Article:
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Improving Adolescent Literacy : Strategies at Work,9780131113480

Improving Adolescent Literacy : Strategies at Work

by ;
Edition:
1st
ISBN13:

9780131113480

ISBN10:
0131113488
Format:
Paperback
Pub. Date:
1/1/2004
Publisher(s):
Prentice Hall
List Price: $28.00

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This is the 1st edition with a publication date of 1/1/2004.
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Summary

To help future teachers learn to infuse literacy instruction into all content areas, these AUTHORs present a rich panoply of engaging instructional strategies that research has shown to be effective for improving reading and writing in middle and secondary school students. After discussing common questions asked by content area teachers, a full chapter is devoted to each of eight strategies-anticipatory activities, read-alouds/shared reading, questioning, notetaking/notemaking, graphic organizers, vocabulary instruction, writing to learn, and reciprocal teaching-coupling discussions with examples from the AUTHOR's own research in a diverse, urban secondary school. Features a common structure for presenting each strategy-1) scenario of a teacher using the strategy; 2) rationale for the strategy and its supporting research; and 3) descriptions of how the strategy works and authentic examples of the strategy in use. Additionally, in order to meet the challenge of today's inclusive, multicultural classrooms, the book presents only those strategies that have been proven effective with all learners - including those for whom English is not their first language. For future content area reading teachers.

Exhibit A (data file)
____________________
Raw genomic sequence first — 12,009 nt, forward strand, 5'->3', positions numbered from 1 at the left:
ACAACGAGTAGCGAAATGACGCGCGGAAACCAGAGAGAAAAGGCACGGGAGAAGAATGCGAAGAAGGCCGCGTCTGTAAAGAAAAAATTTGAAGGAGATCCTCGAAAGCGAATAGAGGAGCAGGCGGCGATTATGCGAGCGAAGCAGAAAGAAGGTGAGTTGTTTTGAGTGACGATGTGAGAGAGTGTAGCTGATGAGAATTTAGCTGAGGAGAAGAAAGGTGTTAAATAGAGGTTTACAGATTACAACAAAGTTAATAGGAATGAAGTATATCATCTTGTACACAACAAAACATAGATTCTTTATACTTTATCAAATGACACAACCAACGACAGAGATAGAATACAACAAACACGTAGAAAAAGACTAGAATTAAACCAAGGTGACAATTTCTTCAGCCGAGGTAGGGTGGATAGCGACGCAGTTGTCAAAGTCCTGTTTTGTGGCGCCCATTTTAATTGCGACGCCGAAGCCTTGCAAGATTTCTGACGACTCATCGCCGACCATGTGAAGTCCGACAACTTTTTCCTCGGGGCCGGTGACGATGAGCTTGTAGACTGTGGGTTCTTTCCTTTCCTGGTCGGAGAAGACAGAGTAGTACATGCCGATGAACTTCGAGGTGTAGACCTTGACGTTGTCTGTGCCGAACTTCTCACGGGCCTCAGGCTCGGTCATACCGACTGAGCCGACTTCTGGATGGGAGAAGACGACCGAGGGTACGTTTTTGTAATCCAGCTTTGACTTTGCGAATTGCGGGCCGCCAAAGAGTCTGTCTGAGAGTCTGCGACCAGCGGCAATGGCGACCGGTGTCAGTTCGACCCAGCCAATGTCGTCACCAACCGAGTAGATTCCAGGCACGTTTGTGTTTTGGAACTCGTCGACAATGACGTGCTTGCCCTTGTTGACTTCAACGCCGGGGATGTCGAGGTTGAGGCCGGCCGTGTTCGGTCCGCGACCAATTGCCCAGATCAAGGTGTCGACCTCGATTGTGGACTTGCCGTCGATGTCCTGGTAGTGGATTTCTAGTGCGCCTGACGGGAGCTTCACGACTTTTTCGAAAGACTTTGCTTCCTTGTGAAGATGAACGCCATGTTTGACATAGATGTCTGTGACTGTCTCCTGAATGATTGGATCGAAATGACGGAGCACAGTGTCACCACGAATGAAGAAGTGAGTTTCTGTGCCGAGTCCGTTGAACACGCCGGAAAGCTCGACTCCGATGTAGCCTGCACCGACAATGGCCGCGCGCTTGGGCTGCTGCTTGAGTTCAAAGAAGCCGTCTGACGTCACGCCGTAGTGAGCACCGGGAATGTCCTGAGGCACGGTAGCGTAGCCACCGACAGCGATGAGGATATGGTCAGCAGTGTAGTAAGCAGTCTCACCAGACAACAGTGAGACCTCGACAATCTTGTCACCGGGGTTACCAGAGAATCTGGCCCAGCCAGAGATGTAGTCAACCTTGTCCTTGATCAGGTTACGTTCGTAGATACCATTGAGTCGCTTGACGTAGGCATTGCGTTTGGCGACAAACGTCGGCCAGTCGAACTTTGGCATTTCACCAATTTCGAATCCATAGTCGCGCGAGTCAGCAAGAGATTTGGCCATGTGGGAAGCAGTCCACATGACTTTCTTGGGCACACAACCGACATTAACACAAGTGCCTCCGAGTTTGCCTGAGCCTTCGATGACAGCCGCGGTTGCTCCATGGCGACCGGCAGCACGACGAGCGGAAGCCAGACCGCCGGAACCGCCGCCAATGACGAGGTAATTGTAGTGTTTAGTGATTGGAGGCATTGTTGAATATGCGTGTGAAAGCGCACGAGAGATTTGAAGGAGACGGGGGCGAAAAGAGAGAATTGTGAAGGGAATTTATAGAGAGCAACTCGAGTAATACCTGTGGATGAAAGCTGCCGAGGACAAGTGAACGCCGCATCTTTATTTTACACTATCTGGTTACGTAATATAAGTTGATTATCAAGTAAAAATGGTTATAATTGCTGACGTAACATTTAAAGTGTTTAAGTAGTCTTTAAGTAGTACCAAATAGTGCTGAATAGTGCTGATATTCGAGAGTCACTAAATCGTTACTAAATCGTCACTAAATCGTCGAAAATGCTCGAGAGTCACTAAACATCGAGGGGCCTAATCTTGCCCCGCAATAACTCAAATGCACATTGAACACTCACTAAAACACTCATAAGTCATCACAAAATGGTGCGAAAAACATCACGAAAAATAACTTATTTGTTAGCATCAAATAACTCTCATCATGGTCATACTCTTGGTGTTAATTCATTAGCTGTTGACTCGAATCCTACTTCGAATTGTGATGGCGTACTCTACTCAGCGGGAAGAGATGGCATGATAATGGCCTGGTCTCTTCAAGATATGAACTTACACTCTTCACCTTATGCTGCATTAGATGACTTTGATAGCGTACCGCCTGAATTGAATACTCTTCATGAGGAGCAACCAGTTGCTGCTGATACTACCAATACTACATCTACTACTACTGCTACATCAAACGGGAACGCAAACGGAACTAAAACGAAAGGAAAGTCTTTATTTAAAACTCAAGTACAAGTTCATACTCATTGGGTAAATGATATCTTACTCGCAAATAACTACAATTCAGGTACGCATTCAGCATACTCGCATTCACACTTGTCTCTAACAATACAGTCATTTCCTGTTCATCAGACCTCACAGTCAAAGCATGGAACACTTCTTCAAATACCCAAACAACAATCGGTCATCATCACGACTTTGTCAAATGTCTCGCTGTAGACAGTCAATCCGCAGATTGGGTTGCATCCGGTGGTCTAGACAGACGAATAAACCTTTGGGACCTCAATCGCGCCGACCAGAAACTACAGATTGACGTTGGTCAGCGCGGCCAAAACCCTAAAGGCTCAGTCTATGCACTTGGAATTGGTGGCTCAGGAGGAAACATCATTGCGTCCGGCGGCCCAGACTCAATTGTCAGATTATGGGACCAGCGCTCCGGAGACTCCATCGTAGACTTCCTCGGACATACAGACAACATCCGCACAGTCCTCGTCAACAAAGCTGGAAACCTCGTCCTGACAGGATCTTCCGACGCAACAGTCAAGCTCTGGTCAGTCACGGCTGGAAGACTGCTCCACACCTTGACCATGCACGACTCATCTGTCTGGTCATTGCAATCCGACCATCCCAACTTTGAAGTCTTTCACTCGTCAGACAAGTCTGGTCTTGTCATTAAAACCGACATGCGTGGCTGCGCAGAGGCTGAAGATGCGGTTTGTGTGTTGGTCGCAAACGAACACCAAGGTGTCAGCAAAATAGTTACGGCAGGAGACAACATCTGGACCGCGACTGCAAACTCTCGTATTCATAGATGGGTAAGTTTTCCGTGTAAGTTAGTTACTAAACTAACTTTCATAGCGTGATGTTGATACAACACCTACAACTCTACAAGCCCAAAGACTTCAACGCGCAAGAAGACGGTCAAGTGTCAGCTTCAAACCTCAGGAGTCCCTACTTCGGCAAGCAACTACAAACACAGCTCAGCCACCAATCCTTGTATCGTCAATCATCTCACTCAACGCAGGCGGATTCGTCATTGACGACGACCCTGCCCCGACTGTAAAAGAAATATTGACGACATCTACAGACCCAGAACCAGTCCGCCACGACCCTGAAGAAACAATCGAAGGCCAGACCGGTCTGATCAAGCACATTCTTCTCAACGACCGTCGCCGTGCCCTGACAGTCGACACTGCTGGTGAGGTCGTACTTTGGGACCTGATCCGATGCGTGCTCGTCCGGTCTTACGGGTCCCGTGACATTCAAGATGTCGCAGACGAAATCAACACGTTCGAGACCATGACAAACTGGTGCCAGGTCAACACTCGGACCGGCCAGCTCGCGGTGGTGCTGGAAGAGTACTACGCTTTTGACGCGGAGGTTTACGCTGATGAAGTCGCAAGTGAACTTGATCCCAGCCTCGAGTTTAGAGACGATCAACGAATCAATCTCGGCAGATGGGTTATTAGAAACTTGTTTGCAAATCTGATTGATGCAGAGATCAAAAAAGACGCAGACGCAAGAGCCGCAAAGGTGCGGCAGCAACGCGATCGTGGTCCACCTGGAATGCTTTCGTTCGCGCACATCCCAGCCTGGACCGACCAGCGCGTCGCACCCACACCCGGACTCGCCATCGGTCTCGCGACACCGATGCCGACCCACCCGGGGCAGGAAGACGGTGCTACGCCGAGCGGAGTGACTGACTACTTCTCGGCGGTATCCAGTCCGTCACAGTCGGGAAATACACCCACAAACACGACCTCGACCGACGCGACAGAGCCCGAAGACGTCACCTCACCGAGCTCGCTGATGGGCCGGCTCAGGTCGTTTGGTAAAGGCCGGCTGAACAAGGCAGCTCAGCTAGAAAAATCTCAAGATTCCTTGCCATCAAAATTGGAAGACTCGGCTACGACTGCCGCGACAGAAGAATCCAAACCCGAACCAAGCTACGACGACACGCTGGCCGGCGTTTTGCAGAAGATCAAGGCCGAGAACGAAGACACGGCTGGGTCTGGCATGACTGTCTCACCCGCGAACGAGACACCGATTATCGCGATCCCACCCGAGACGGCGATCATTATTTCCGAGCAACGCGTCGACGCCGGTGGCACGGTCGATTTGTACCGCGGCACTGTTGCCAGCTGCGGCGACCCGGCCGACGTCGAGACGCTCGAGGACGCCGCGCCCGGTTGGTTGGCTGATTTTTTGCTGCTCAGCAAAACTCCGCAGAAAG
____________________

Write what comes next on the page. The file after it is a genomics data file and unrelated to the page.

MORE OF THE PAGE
Table of Contents

Chapter 1 Teachers Matter and What They Do Matters Most: Using Literary Strategies, Grouping, and Texts to Promote Learning 1(14)
Why Can't English Teachers Take Care of the Literacy Needs of Students?
2(1)
How Do We Know That Literacy Instruction in All Content Areas Matters?
3(1)
What Do You Mean by Content Areas?
3(1)
What Are the Differences in Texts and Text Structures, and Why Does That Matter?
4(3)
Common Expository Text Structures
5(1)
Common Text Styles
6(1)
If the Students Can't Read the Text, What Should I Do?
7(1)
Use a Variety of Materials
8(1)
How Can I Group Students to Maximize Their Learning?
8(1)
How Do I Ensure That I'm Offering an Enriching, Safe, and Motivating Classroom Environment?
9(1)
Introduce Classroom Materials
9(1)
Where Does Classroom Management Fit In?
9(1)
Are Some Instructional Strategies Only Good for Specific Content Areas?
10(1)
Why Should Teachers Help Students Apply What They've Learned?
11(1)
What Do We Mean by "Reflective Teaching"?
11(2)
Teachers Never Stop Learning
12(1)
A Professional Invitation
12(1)
References
13(2)
Chapter 2 Attention Getters: Using Anticipatory Activities to Inspire Learning 15(22)
Types of Anticipatory Activities
16(3)
Demonstrations
16(1)
Discrepant Events
17(1)
Visual Displays
17(1)
Thought-Provoking Questions
18(1)
Strategies at Work
19(15)
Anticipatory Activities in English
19(5)
Anticipatory Activities in Social Studies
24(4)
Anticipatory Activities in Mathematics
28(1)
Anticipatory Activities in Science
28(6)
Anticipatory Activities in Electives
34(1)
Conclusion
34(1)
References
34(3)
Chapter 3 Read-Alouds and Shared Readings: Not Just for Elementary Anymore 37(22)
Read-Alouds
38(4)
Effectiveness of Read-Alouds
38(1)
The Benefits for English Language Learners
39(1)
Planning for Read-Alouds in Secondary Classrooms
39(3)
Shared Reading
42(4)
Implementing Shared Reading
43(1)
Selecting Texts for Shared Reading
44(2)
Strategies at Work
46(8)
Read-Alouds in English
46(1)
Shared Reading in Mathematics
47(3)
Shared Reading in Social Studies
50(1)
Shared Reading in Science
51(1)
Read-Alouds and Shared Reading in Electives
52(2)
Conclusion
54(1)
References